21 November 2011

Botanica gloriosa

Reading Marion Halligan's The Taste of Memory at the moment, which is more a memoir about gardening than food. It's perfect reading material for this warm wet Spring, with my own garden growing like topsy all around me.

bearded iris

The bearded irises flowered, the new white one for one brief but glorious day before torrential rain killed it. I don't know the name of the coppery coloured wonder above, but I was able to enjoy it for at least a week.

I have been determinedly continuing my new practice of only using flowers from our garden for the house, and this week's posy is a pleasing arrangement of ivy, jasmine, rosemary and gone-to-seed parsley all in a rustic jug found at the op shop recently.

I spent a goodly part of yesterday transplanting one of the three westringias from by the swing in the back to the bit of front garden by the driveway. This is a bit of previously ignored garden that until the drought broke, was barren, dry and brown, with earth packed so hard I bent two trowels in half once, trying to scrape a shallow hole to plant in. Now it's lovely diggable soil, so I have put in some grasses, and on the weekend before, a red cordyline which will contrast nicely (I hope) with the grey of the westringia.

The other horticultural inspiration of recent times comes from a visit last week tO the magnificent garden of Shadygrey, a garden full of roses and eucalypts, nooks and crannies and surprises around every bend. I didn't take a single photograph of her garden but snapped one or two in the house, however they remain trapped in my camera so I can't share them. Anyway I returned home full of renewed enthusiasm and immediately pruned the cistus and slashed the purple fountain grass and am even having thoughts of vegetables, which I haven't had since before the heartbreaking drought years. Shady has a Shetland pony plant whose name I've forgotten and I can hardly go to a nursery and ask for the shrub that starts life as a rabbit and ends up a small pony, so I hope she leaves a comment here, hint hint.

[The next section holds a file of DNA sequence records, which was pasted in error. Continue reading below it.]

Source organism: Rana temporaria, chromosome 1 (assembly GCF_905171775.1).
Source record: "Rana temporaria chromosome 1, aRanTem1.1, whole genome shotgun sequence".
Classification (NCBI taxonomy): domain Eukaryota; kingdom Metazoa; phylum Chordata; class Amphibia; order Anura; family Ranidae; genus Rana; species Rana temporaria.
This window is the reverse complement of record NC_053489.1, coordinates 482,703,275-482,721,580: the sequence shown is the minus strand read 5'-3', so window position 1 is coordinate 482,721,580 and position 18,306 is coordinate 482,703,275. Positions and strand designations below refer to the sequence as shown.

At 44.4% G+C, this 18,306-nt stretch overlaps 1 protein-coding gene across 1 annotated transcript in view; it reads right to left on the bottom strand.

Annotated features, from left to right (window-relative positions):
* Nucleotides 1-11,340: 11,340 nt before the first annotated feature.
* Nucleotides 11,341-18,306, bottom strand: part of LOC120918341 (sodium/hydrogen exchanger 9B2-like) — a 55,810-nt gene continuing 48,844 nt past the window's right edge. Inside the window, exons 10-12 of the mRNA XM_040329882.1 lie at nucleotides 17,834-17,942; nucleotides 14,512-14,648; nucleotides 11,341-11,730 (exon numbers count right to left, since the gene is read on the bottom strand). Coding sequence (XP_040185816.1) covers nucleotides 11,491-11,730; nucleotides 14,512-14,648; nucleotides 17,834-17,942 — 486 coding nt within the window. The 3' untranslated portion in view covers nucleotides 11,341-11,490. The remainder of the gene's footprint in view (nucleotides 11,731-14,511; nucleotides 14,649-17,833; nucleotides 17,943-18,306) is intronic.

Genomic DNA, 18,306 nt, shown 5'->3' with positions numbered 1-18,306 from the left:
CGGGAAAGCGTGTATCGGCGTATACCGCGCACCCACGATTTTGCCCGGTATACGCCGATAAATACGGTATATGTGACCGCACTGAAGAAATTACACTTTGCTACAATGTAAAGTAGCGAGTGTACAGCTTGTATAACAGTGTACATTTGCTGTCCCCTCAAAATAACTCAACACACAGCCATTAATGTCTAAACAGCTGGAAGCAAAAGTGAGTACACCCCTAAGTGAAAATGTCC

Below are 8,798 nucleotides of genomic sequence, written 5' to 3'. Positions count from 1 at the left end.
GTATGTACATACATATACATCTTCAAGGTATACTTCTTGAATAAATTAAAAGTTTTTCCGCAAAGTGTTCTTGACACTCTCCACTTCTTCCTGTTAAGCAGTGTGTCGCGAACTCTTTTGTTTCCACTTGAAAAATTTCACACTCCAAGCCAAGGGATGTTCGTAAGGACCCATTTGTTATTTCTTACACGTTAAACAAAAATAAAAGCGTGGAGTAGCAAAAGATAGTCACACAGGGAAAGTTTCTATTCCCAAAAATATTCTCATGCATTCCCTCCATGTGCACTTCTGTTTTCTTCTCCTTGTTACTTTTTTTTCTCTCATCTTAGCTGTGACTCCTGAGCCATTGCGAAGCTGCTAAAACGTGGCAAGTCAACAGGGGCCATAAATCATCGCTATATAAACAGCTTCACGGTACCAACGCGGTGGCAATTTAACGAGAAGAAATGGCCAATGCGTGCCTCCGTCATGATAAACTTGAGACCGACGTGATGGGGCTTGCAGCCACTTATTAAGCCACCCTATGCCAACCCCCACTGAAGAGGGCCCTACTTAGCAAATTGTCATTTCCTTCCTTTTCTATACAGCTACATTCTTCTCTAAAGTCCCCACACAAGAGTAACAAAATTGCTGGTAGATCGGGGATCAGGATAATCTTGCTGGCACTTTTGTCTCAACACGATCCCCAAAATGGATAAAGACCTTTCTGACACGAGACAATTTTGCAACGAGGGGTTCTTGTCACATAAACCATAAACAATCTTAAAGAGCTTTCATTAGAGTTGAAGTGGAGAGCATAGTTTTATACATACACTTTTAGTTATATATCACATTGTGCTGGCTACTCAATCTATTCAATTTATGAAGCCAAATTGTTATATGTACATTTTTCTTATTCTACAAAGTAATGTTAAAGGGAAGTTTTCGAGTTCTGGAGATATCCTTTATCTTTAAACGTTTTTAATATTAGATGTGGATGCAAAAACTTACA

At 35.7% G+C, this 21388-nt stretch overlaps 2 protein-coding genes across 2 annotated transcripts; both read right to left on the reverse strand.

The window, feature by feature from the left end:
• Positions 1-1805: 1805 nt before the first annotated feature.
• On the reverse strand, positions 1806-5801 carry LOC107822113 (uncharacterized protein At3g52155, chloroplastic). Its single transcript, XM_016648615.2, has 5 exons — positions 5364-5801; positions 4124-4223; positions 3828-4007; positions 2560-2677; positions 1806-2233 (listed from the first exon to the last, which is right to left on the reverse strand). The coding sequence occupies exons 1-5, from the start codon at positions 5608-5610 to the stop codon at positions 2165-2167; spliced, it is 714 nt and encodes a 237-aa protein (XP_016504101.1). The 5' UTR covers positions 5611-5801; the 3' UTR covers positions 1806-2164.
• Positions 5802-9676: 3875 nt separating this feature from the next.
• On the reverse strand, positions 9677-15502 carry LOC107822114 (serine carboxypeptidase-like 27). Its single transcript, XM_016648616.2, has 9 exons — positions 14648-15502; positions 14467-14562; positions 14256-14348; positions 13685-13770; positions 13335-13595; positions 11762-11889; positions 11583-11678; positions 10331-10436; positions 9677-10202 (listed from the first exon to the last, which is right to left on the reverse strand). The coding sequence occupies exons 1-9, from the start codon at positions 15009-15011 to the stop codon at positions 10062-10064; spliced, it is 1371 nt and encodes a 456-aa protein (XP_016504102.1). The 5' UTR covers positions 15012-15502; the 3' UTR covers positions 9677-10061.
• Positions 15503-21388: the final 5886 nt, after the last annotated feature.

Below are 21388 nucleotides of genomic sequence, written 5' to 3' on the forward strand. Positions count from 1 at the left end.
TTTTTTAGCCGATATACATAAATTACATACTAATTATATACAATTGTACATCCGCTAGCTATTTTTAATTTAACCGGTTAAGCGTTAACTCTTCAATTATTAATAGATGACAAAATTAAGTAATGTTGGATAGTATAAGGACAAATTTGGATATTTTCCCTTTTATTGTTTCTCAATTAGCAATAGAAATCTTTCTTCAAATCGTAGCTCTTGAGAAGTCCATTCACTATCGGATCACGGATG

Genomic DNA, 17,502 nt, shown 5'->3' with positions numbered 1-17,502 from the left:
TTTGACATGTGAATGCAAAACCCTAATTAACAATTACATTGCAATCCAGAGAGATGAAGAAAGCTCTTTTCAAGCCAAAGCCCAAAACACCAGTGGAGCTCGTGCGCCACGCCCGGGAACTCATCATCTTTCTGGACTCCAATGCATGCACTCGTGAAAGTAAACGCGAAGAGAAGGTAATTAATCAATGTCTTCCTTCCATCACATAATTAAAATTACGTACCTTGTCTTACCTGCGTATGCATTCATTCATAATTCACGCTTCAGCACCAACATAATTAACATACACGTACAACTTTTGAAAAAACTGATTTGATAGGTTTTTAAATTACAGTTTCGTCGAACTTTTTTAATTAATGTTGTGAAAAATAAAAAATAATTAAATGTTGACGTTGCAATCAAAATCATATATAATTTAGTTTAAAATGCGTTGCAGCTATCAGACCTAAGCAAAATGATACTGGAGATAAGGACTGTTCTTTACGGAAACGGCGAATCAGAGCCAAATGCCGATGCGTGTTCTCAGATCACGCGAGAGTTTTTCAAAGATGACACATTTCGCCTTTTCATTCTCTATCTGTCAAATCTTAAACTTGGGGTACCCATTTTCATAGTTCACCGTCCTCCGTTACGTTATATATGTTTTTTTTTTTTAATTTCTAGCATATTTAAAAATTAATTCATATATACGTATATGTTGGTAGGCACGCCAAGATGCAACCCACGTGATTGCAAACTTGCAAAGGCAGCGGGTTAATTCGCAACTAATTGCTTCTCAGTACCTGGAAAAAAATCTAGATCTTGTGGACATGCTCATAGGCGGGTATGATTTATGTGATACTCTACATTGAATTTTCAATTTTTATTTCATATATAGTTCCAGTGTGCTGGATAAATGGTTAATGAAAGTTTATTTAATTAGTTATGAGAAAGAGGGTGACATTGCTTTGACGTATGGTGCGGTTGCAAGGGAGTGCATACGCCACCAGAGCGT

PS this post was written in bed, on the iPad, and boy is it tedious typing on this thing. Time for another page or two of Marion Halligan before lights out.


Lynn said...

That iris is a stunner. And using one's own flowers is the only way to go - at least if one's flower shop offerings are as anemic as the ones here. Although I suppose yours aren't shipped from South America, at least.

Thrifty Household said...

That is one beautiful iris!

Evelyne said...

This season has been wonderful for irises, and yours is a beautiful colour.

flowerpress said...

Love the iris too, what fab colours.

shadygrey said...

Ooh, kind comments about my garden on your wonderful blog! Thanks for not mentioning all the weedy and half-finished bits and for bringing yummy cake and for pulling out weeds while you were here as well. You can come back anytime!
And the shetland pony plant is a form of Acacia cognata called 'Limelight'.

fiveandtwo said...

Mmm, I've just finished "The Taste of Memory". Such a splendid book. reminds me of Kate Llewellin's writing. The two are good friends, apparently. Bought yesterday at a second had book shop "Lover's Knot" one of M.Halligan's novels.

Annie said...

That iris is quite wonderful. Happy drought free gardening x

Julie said...

I've never seen an iris that colour. How lovely. Our jacaranda has just started to flower. It makes me so happy every year.